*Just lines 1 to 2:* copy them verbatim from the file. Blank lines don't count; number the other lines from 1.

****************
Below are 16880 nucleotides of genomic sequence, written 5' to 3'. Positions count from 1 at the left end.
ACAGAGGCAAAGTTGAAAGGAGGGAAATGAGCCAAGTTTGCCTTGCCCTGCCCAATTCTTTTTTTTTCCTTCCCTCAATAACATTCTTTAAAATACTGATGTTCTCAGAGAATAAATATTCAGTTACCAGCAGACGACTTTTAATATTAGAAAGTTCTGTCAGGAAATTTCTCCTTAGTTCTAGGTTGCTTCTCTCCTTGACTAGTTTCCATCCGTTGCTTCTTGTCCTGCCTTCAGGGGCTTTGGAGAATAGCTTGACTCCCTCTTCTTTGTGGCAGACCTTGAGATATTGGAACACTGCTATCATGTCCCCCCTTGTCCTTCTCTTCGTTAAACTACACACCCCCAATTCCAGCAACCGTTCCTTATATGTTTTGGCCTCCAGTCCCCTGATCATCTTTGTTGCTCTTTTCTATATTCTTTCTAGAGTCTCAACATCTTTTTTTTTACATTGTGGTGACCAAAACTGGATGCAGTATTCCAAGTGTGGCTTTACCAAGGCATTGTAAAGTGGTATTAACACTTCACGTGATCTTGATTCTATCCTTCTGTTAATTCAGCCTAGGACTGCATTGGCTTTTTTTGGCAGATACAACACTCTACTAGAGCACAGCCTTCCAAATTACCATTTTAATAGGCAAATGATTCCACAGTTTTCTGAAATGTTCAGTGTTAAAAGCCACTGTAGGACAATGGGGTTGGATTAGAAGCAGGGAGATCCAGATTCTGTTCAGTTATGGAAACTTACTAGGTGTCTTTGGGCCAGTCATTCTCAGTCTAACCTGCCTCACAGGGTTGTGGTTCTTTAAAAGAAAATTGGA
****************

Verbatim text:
Below are 16880 nucleotides of genomic sequence, written 5' to 3'. Positions count from 1 at the left end.
ACAGAGGCAAAGTTGAAAGGAGGGAAATGAGCCAAGTTTGCCTTGCCCTGCCCAATTCTTTTTTTTTCCTTCCCTCAATAACATTCTTTAAAATACTGATGTTCTCAGAGAATAAATATTCAGTTACCAGCAGACGACTTTTAATATTAGAAAGTTCTGTCAGGAAATTTCTCCTTAGTTCTAGGTTGCTTCTCTCCTTGACTAGTTTCCATCCGTTGCTTCTTGTCCTGCCTTCAGGGGCTTTGGAGAATAGCTTGACTCCCTCTTCTTTGTGGCAGACCTTGAGATATTGGAACACTGCTATCATGTCCCCCCTTGTCCTTCTCTTCGTTAAACTACACACCCCCAATTCCAGCAACCGTTCCTTATATGTTTTGGCCTCCAGTCCCCTGATCATCTTTGTTGCTCTTTTCTATATTCTTTCTAGAGTCTCAACATCTTTTTTTTTACATTGTGGTGACCAAAACTGGATGCAGTATTCCAAGTGTGGCTTTACCAAGGCATTGTAAAGTGGTATTAACACTTCACGTGATCTTGATTCTATCCTTCTGTTAATTCAGCCTAGGACTGCATTGGCTTTTTTTGGCAGATACAACACTCTACTAGAGCACAGCCTTCCAAATTACCATTTTAATAGGCAAATGATTCCACAGTTTTCTGAAATGTTCAGTGTTAAAAGCCACTGTAGGACAATGGGGTTGGATTAGAAGCAGGGAGATCCAGATTCTGTTCAGTTATGGAAACTTACTAGGTGTCTTTGGGCCAGTCATTCTCAGTCTAACCTGCCTCACAGGGTTGTGGTTCTTTAAAAGAAAATTGGA